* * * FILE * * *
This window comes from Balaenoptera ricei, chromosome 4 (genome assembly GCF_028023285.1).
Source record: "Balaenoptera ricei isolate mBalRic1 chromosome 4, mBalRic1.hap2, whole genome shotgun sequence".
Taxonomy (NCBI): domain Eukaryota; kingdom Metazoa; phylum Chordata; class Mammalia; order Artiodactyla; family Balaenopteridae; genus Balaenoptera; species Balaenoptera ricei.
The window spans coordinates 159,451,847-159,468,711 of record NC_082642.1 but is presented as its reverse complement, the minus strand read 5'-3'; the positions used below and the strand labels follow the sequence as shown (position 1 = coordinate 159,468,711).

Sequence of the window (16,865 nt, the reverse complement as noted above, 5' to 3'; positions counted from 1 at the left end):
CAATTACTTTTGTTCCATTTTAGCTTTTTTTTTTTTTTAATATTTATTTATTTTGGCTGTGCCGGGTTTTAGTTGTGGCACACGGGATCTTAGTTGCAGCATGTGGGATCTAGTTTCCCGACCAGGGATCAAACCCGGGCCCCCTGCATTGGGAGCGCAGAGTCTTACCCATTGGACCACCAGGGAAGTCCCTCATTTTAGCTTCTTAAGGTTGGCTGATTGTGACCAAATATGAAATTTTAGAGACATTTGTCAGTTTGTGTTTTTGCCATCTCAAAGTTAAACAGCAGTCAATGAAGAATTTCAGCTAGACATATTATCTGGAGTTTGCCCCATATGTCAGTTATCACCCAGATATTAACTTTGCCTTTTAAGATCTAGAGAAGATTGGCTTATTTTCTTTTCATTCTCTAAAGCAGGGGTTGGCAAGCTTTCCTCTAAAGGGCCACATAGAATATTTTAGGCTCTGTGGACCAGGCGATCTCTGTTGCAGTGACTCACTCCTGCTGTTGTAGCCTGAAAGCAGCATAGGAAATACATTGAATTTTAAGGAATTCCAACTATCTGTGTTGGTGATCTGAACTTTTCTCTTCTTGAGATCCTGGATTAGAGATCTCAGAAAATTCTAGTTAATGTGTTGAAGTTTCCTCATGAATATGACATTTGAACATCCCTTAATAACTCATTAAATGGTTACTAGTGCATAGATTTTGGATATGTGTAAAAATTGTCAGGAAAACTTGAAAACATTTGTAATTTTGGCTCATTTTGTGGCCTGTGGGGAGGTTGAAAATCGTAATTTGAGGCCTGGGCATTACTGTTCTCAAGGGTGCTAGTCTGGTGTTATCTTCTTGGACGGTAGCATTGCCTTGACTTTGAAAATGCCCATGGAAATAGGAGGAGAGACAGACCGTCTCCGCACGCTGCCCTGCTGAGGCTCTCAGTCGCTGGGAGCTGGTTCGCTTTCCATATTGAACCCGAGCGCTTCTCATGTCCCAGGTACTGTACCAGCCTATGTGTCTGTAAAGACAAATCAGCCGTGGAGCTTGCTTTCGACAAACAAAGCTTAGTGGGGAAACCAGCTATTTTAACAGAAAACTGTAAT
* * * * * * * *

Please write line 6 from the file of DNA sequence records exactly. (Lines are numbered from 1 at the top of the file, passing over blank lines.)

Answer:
CAATTACTTTTGTTCCATTTTAGCTTTTTTTTTTTTTTAATATTTATTTATTTTGGCTGTGCCGGGTTTTAGTTGTGGCACACGGGATCTTAGTTGCAGCATGTGGGATCTAGTTTCCCGACCAGGGATCAAACCCGGGCCCCCTGCATTGGGAGCGCAGAGTCTTACCCATTGGACCACCAGGGAAGTCCCTCATTTTAGCTTCTTAAGGTTGGCTGATTGTGACCAAATATGAAATTTTAGAGACATTTGTCAGTTTGTGTTTTTGCCATCTCAAAGTTAAACAGCAGTCAATGAAGAATTTCAGCTAGACATATTATCTGGAGTTTGCCCCATATGTCAGTTATCACCCAGATATTAACTTTGCCTTTTAAGATCTAGAGAAGATTGGCTTATTTTCTTTTCATTCTCTAAAGCAGGGGTTGGCAAGCTTTCCTCTAAAGGGCCACATAGAATATTTTAGGCTCTGTGGACCAGGCGATCTCTGTTGCAGTGACTCACTCCTGCTGTTGTAGCCTGAAAGCAGCATAGGAAATACATTGAATTTTAAGGAATTCCAACTATCTGTGTTGGTGATCTGAACTTTTCTCTTCTTGAGATCCTGGATTAGAGATCTCAGAAAATTCTAGTTAATGTGTTGAAGTTTCCTCATGAATATGACATTTGAACATCCCTTAATAACTCATTAAATGGTTACTAGTGCATAGATTTTGGATATGTGTAAAAATTGTCAGGAAAACTTGAAAACATTTGTAATTTTGGCTCATTTTGTGGCCTGTGGGGAGGTTGAAAATCGTAATTTGAGGCCTGGGCATTACTGTTCTCAAGGGTGCTAGTCTGGTGTTATCTTCTTGGACGGTAGCATTGCCTTGACTTTGAAAATGCCCATGGAAATAGGAGGAGAGACAGACCGTCTCCGCACGCTGCCCTGCTGAGGCTCTCAGTCGCTGGGAGCTGGTTCGCTTTCCATATTGAACCCGAGCGCTTCTCATGTCCCAGGTACTGTACCAGCCTATGTGTCTGTAAAGACAAATCAGCCGTGGAGCTTGCTTTCGACAAACAAAGCTTAGTGGGGAAACCAGCTATTTTAACAGAAAACTGTAAT